This browser is not fully supported by Historic England. Please update your browser to the latest version so that you get the best from our website.

Roman fort called 'Nanstallon Roman fort' 135m south west of Tregear

List Entry Summary

This monument is scheduled under the Ancient Monuments and Archaeological Areas Act 1979 as amended as it appears to the Secretary of State to be of national importance. This entry is a copy, the original is held by the Department for Culture, Media and Sport.

Name: Roman fort called 'Nanstallon Roman fort' 135m south west of Tregear

List entry Number: 1007273

Location

Legacy Record - This information may be included in the List Entry Details.

The monument may lie within the boundary of more than one authority.

County:

District: Cornwall

District Type: Unitary Authority

Parish: Lanivet

National Park: Not applicable to this List entry.

Grade: Not applicable to this List entry.

Date first scheduled: 07-Mar-1986

Date of most recent amendment: Not applicable to this List entry.

Legacy System Information

The contents of this record have been generated from a legacy data system.

Legacy System: RSM - OCN

UID: CO 1097

Asset Groupings

This list entry does not comprise part of an Asset Grouping. Asset Groupings are not part of the official record but are added later for information.

List entry Description

Summary of Monument

Legacy Record - This information may be included in the List Entry Details.

Reasons for Designation

Roman forts served as permanent bases for auxiliary units of the Roman Army. In outline they were straight sided rectangular enclosures with rounded corners, defined by a single rampart of turf, puddled clay or earth with one or more outer ditches. Some forts had separately defended, subsidiary enclosures or annexes, allowing additional storage space or for the accommodation of troops and convoys in transit. Although built and used throughout the Roman period, the majority of forts were constructed between the mid-first and mid-second centuries AD. Some were only used for short periods of time but others were occupied for extended periods on a more or less permanent basis. In the earlier forts, timber was used for gateways, towers and breastworks. From the beginning of the second century AD there was a gradual replacement of timber with stone. Roman forts are rare nationally and are extremely rare south of the Severn Trent line. As one of a small group of Roman military monuments, which are important in representing army strategy and therefore government policy, forts are of particular significance to our understanding of the period. All Roman forts with surviving archaeological potential are considered to be nationally important. The Roman fort called Nanstallon Roman fort 135m south west of Tregear survives comparatively well and is extremely rare in Cornwall where very few truly Roman sites are known. It has already produced a considerable amount of information but will contain still further archaeological and environmental evidence.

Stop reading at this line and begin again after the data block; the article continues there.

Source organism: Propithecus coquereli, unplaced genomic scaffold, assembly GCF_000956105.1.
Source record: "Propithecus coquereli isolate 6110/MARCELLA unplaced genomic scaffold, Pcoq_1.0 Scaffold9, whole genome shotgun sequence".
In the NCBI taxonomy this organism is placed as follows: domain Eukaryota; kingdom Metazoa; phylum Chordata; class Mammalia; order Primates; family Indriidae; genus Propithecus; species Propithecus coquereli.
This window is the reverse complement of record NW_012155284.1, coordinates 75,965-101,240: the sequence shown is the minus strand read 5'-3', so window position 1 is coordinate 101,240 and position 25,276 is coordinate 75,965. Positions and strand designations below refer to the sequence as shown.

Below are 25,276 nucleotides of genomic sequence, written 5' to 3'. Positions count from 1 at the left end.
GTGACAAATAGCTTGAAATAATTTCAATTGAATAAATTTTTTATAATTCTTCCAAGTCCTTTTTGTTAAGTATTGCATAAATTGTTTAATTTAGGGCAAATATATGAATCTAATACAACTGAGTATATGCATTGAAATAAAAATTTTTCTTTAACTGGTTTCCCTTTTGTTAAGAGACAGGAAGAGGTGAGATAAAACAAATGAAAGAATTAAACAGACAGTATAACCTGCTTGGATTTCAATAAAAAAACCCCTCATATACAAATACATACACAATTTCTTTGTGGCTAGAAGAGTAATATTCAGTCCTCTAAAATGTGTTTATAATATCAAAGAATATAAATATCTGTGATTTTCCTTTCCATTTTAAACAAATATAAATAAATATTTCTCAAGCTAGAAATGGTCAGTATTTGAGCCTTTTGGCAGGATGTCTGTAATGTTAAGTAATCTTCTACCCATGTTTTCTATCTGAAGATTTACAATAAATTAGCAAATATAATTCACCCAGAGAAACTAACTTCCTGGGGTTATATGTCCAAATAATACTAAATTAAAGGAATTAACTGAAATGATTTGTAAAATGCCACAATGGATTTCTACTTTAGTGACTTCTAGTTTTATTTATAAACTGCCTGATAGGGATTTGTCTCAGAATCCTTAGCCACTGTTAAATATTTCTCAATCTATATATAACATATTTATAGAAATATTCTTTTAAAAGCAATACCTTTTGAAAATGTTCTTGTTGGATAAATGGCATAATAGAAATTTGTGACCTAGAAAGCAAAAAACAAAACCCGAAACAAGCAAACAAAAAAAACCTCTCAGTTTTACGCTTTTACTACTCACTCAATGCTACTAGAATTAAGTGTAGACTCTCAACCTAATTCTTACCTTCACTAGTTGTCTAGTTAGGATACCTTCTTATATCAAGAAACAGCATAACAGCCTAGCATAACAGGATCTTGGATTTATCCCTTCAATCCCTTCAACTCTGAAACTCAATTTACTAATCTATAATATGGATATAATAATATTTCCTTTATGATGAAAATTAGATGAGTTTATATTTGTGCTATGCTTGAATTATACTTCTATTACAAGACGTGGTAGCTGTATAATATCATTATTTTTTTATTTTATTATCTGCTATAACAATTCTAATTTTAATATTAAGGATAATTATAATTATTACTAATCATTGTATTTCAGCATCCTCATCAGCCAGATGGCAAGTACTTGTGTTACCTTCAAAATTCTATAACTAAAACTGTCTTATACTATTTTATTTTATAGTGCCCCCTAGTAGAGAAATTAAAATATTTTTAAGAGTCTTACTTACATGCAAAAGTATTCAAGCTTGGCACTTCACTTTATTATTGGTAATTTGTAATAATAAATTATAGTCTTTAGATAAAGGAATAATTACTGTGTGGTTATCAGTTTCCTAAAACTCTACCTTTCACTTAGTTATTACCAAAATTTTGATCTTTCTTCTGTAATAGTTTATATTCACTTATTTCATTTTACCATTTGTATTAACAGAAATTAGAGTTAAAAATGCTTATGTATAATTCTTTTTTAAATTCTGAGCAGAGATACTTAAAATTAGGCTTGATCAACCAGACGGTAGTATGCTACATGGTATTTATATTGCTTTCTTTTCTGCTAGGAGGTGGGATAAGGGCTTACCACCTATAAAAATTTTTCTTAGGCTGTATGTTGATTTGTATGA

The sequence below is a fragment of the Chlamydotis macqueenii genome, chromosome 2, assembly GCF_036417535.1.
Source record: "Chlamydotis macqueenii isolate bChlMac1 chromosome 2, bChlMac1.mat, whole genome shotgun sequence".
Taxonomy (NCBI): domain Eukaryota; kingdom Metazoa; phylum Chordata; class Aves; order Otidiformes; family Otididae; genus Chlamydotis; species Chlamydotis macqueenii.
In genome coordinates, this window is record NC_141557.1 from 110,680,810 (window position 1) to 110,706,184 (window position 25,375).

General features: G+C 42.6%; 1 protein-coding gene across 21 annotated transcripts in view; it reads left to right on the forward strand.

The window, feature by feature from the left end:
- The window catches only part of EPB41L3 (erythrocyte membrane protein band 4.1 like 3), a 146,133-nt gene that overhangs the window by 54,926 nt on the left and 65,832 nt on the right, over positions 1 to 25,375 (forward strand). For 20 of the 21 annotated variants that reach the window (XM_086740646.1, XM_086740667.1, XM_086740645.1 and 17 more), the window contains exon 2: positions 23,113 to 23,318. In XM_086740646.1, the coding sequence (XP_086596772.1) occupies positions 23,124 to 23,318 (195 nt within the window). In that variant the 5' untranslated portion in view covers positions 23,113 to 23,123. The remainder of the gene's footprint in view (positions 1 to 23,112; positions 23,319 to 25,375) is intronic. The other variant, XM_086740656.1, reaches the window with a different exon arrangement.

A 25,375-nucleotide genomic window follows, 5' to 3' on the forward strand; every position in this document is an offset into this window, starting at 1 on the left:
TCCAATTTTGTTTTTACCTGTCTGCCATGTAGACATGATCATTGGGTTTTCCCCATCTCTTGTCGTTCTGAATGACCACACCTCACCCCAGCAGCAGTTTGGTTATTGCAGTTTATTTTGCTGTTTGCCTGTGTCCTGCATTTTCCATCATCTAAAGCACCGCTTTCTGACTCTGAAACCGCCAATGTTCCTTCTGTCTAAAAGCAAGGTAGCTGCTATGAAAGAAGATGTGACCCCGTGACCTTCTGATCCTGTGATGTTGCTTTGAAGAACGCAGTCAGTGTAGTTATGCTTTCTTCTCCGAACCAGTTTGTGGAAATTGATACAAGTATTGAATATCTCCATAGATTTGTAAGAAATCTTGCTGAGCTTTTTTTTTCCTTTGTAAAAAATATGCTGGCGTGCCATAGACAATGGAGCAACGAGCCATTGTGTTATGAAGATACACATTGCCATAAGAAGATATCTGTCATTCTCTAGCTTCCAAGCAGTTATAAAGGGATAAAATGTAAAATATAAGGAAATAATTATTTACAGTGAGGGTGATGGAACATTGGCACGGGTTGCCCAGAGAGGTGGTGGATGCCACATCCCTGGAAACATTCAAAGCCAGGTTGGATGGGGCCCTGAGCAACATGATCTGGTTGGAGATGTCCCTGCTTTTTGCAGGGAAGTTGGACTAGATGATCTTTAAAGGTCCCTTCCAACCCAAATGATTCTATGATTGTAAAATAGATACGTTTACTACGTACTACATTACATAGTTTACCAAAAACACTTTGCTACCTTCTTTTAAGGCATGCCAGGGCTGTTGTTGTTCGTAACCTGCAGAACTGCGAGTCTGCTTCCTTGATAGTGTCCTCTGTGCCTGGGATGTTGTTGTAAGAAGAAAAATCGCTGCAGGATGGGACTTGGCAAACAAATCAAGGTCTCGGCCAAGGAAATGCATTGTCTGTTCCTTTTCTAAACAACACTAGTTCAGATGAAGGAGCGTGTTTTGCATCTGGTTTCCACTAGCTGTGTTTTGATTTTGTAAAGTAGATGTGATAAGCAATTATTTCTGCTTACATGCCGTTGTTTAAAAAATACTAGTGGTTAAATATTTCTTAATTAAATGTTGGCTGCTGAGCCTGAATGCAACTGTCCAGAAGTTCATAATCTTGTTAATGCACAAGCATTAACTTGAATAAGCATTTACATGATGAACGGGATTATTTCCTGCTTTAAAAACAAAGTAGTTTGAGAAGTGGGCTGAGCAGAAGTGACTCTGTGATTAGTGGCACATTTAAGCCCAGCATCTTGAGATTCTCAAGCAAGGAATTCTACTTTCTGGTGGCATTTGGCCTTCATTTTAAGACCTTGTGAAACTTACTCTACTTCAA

History

Legacy Record - This information may be included in the List Entry Details.

Details

The monument includes a Roman fort, situated on slightly raised ground beside a natural ford over the River Camel. The fort survives as a rectangular earthwork enclosure the north, west and south ramparts are fossilised into the existing field boundary banks. The eastern vallum is traceable on the ground as a slight scarp and other structures and deposits are preserved as buried features. First recorded in the 19th century as a Roman fort, it was described then as having wide double ramparts and chance finds of many Roman objects indicated its date. Partial excavations were carried out from 1965 to 1969 and revealed a fort with turf-revetted ramparts, timber angle towers, metalled roads and extremely rare double gates. Although, rather small in size, this auxiliary fort probably housed a detachment responsible for supervising lead and silver extraction. The fort contained a principia of unusual plan which was very wide in proportion to its depth and had long halls present at either side of a courtyard with a recessed entrance and a portico. Four rectangular-plan barrack blocks had no projecting officer's quarters or verandas, although larger rooms were present at the end of each block. The compound which adjoined the praetorium was fenced with timber, metalled and contained lean-to sheds. This has been identified as a possible ablutions block. The interior also contained latrines and the Commander's House. Occupation from approximately AD 65 to 79 was confirmed through pottery finds. There was also evidence for the orderly dismantling of the fort. Flints of possible Neolithic and later date were also recovered during the excavations indicating that there has been considerable use of the landscape throughout time.

Sources: HER:- PastScape Monument No:-431370

Selected Sources

Legacy Record - This information may be included in the List Entry Details

National Grid Reference: SX 03423 66988

Map

Map
© Crown Copyright and database right 2017. All rights reserved. Ordnance Survey Licence number 100024900.
© British Crown and SeaZone Solutions Limited 2017. All rights reserved. Licence number 102006.006.
Use of this data is subject to Terms and Conditions.

The above map is for quick reference purposes only and may not be to scale. For a copy of the full scale map, please see the attached PDF - 1007273 .pdf

The PDF will be generated from our live systems and may take a few minutes to download depending on how busy our servers are. We apologise for this delay.

This copy shows the entry on 22-Oct-2017 at 11:48:09.

End of official listing